Similarly, pooling employer assets may offer cost savings for plan audits. Audit costs to employers have only increased over the years and since the IRS only requires a single audit, all of the employers share this reduced cost as well.

The Pooled Plan Provider’s role is to serve as the 3(16) operational fiduciary for the PEP. The function of a 3(16) fiduciary centers around the administration of the retirement plan.3 These functions include tracking employee eligibility, managing and approving all plan distributions, maintaining required plan information and plan documents, fulfilling reporting requirements and furnishing the required disclosures to all plan participants and beneficiaries.4

Under a single plan model, failure to accurately complete these administrative responsibilities can have costly consequences. In the PEP, since the administrative liability is outsourced to the PPP, employers are relieved of most of these operational duties. The employer’s primary responsibility shifts to providing accurate payroll information to the PPP and timely contributions to the retirement plan. This structure allows the third-party administrative experts to handle the day-to-day running of the retirement plan and can minimize the potential for costly errors.4

Given the increasing litigation related to excessive fees and investment imprudence, the ability to offload such risks has gained greater importance. A key benefit of a PEP lies in the ability to transfer a significant portion of fiduciary responsibility and liability to the PPP. Because the PPP takes on the 3(16) administrative duty for the day-to-day operations, it bears the responsibility for any operational errors as long as the employer has followed its role in providing accurate payroll and timely contributions.4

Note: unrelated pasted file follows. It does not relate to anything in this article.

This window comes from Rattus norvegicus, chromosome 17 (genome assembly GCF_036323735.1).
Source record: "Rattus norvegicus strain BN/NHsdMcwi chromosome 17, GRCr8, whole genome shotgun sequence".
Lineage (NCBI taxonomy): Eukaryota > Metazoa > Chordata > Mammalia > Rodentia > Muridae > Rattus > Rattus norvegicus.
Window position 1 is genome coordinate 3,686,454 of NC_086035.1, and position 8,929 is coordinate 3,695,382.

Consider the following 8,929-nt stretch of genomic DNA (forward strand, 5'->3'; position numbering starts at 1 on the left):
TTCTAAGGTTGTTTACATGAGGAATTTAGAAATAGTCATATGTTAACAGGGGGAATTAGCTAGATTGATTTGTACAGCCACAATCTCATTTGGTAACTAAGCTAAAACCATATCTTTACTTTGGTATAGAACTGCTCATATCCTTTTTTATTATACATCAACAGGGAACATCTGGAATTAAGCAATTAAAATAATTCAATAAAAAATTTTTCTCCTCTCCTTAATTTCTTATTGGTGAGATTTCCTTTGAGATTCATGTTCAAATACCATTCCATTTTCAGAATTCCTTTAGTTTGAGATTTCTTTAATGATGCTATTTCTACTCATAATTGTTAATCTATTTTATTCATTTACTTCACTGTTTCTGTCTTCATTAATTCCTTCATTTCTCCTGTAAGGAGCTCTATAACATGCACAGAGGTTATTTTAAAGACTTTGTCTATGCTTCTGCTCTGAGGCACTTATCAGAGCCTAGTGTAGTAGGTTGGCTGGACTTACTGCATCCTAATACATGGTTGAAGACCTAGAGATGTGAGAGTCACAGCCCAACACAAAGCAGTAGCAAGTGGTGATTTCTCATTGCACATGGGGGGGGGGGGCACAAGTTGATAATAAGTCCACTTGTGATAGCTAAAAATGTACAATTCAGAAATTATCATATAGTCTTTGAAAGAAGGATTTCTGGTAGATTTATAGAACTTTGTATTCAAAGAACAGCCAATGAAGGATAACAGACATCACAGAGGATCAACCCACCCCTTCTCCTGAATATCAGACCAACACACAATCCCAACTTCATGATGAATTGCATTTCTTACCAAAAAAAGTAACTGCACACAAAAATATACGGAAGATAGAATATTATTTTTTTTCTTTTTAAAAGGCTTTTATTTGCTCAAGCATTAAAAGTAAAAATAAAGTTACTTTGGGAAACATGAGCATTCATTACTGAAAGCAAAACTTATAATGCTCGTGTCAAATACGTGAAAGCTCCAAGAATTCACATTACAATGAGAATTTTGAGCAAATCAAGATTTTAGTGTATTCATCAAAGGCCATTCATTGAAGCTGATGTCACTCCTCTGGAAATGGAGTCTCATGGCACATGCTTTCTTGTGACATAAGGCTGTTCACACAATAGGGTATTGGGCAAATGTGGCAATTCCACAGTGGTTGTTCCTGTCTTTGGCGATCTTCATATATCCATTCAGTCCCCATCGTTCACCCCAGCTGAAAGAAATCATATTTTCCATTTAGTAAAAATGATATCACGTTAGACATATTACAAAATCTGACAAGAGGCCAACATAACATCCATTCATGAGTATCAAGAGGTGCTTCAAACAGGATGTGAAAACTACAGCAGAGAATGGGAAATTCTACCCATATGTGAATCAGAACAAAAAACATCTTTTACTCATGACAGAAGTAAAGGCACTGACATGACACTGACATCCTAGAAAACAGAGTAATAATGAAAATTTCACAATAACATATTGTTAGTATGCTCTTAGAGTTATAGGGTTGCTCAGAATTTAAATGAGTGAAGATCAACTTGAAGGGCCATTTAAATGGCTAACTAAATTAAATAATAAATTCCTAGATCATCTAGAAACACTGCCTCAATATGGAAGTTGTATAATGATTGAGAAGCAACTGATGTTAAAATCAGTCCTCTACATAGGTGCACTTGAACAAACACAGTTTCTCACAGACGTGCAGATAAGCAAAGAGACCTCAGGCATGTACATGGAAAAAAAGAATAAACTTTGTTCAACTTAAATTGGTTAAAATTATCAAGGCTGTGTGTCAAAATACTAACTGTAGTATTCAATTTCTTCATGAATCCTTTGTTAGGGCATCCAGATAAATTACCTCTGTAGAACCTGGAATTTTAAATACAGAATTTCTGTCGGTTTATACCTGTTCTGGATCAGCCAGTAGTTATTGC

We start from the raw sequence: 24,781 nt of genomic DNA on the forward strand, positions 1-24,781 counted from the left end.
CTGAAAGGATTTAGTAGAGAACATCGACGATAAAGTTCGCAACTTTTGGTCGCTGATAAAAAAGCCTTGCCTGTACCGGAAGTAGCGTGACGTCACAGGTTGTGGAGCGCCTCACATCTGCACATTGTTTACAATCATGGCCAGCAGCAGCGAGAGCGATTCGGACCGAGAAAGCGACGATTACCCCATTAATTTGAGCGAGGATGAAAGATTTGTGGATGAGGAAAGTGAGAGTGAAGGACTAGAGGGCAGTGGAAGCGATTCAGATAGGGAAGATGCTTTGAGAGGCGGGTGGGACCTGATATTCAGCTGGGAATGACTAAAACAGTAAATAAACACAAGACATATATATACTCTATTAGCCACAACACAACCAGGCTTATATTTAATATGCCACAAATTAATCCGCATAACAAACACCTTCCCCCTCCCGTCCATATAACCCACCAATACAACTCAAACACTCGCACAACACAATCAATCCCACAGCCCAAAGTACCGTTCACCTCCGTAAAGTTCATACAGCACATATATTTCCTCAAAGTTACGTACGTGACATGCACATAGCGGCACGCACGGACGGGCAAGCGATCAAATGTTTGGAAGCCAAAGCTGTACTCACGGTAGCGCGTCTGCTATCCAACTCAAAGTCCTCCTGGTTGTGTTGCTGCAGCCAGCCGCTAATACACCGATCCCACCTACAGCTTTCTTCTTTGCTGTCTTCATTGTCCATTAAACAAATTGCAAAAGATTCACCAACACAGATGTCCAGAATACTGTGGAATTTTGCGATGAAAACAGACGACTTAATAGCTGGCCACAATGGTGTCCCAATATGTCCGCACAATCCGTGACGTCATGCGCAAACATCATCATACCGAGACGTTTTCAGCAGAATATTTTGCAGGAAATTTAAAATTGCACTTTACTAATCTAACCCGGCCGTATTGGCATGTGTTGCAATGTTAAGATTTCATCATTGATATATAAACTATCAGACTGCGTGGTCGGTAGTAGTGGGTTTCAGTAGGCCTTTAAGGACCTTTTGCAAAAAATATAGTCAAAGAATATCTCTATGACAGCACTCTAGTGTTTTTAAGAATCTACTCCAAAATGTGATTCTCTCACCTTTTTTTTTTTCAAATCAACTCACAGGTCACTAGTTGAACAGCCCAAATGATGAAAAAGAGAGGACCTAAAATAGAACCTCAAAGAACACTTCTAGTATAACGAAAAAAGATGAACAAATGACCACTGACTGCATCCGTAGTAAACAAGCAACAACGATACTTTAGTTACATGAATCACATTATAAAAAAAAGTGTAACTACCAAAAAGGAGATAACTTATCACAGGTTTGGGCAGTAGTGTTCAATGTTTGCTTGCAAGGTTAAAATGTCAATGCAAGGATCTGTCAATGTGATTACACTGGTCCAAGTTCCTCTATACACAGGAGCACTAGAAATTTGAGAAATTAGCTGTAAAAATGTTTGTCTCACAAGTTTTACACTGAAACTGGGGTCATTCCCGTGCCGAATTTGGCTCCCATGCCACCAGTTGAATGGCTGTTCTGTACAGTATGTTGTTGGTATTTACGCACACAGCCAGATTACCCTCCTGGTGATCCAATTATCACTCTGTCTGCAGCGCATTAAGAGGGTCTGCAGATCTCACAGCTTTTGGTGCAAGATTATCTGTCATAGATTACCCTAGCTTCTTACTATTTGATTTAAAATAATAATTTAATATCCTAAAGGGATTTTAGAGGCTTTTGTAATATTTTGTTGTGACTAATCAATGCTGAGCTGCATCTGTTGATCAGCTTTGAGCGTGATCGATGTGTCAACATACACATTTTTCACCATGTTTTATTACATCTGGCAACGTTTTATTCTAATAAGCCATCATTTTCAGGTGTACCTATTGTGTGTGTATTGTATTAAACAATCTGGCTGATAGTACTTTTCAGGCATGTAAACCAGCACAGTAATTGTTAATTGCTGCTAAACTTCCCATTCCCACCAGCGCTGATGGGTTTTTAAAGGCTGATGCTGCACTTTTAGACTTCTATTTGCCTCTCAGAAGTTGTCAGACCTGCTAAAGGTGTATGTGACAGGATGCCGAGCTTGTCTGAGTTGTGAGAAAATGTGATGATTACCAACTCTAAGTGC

The PPP is also responsible for the engagement of a 3(38) investment fiduciary which oversees selecting, managing, monitoring and benchmarking the investment offerings.4 While no plan structure can completely eliminate all fiduciary duties and these third parties must be closely monitored, PEPs provide a means to delegate many of the responsibilities and potentially alleviate fiduciary risk.